Place your feet about one foot in front of a wall. Lean back and make sure your hips, upper back and head are in contact with the wall. Reach up as high as you can and slide your arms down the wall. As you slide your arms down, make sure your elbows and hands (along with your hips, upper back and head) stay in contact with the wall.
Stand with your feet approximately double shoulder-width apart. Shift your weight to one side and drop your hips down and back, keeping your knee over your toes and your weight over your bent leg. Pause for a 2-count, return to the starting position and repeat on the other side.
From a push up position, bring one foot to the outside of your hand. Lift up your hand and drop your elbow towards your instep. Pause for a 2-count and return your hand and foot. Repeat on the other side.
CIRCUIT 1 – Static core exercise, dynamic core exercise, elastic (power-type) exercise
These exercises are performed in a circuit style fashion. After your planks, go right into the kneeling ball rollouts, then into the jumping jacks. Start with 2 rounds and work your way up to 3 rounds.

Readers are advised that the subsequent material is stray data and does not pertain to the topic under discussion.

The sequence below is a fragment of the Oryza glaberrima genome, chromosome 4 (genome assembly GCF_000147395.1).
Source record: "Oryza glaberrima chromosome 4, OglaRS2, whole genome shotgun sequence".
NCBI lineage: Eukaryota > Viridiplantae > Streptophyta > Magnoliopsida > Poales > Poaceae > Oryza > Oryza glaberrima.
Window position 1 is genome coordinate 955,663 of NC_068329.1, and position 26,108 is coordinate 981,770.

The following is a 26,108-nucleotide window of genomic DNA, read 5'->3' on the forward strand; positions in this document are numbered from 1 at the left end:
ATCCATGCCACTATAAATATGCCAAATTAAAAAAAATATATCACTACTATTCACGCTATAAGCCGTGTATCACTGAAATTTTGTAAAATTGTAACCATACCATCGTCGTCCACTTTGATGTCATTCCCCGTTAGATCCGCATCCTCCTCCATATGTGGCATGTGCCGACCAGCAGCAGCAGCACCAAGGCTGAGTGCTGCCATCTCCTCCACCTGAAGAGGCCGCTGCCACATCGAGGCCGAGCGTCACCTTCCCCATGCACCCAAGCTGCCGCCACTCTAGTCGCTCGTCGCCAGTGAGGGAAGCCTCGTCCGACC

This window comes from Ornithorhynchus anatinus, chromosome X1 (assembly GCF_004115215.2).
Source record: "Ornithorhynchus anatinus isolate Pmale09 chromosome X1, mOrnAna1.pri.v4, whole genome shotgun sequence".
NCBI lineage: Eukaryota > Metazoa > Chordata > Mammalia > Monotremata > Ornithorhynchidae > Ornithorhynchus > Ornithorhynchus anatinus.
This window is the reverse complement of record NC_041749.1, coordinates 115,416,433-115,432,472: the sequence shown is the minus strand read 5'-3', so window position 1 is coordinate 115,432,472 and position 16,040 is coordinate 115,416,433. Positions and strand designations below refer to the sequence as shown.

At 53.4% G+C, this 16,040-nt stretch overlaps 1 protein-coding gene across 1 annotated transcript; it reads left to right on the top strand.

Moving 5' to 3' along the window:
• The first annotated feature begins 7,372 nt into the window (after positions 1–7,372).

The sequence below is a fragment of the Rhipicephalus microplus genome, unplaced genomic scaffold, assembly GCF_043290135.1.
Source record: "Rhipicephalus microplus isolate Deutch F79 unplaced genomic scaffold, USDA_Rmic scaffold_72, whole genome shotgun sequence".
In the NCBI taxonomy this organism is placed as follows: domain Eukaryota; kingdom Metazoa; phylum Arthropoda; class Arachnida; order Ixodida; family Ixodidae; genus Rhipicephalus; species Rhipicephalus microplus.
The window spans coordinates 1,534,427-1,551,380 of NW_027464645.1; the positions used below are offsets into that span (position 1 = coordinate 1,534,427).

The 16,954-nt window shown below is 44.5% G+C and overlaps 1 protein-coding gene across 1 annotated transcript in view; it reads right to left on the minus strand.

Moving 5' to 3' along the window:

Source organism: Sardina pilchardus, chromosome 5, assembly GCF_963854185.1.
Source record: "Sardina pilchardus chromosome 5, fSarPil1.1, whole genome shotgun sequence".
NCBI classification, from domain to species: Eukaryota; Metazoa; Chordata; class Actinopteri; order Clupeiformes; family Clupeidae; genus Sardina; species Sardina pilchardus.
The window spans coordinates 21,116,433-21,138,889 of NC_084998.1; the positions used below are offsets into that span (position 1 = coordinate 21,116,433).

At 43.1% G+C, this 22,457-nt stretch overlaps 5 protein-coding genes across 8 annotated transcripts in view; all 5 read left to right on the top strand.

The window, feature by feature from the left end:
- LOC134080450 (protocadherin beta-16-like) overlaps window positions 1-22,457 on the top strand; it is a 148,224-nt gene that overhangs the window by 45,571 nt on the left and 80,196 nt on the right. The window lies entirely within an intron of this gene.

Make sure you keep proper alignment – having a mirror or partner can help with maintaining your form. Work up to 30-second holds.
Stability Ball Kneeling Rollout
Kneel in front of a stability ball as shown. Keeping your core tight, roll the ball forward while maintaining a straight torso position. Make sure you don’t drop your hips. Pause at the end range of motion for a second or two, and return to the starting position. Aim for 8-12 repetitions.
The traditional jumping jack is a great way to get used to power exercises and work on lateral (side-to-side) movement. Try and focus on landing softly – think “quiet feet.” This will help to ensure that your muscles are absorbing the bulk of landing forces as opposed to your joints. Start with 10 seconds and work your way up to 30 seconds.
CIRCUIT 2 – Upper body and lower body strength exercises
Like circuit 1, perform this exercise in a circuit-style fashion. Do a set of push-ups, move to split squats, then inverted rows, and finish up with step-ups. Start with 2 rounds and work your way up to 3 rounds.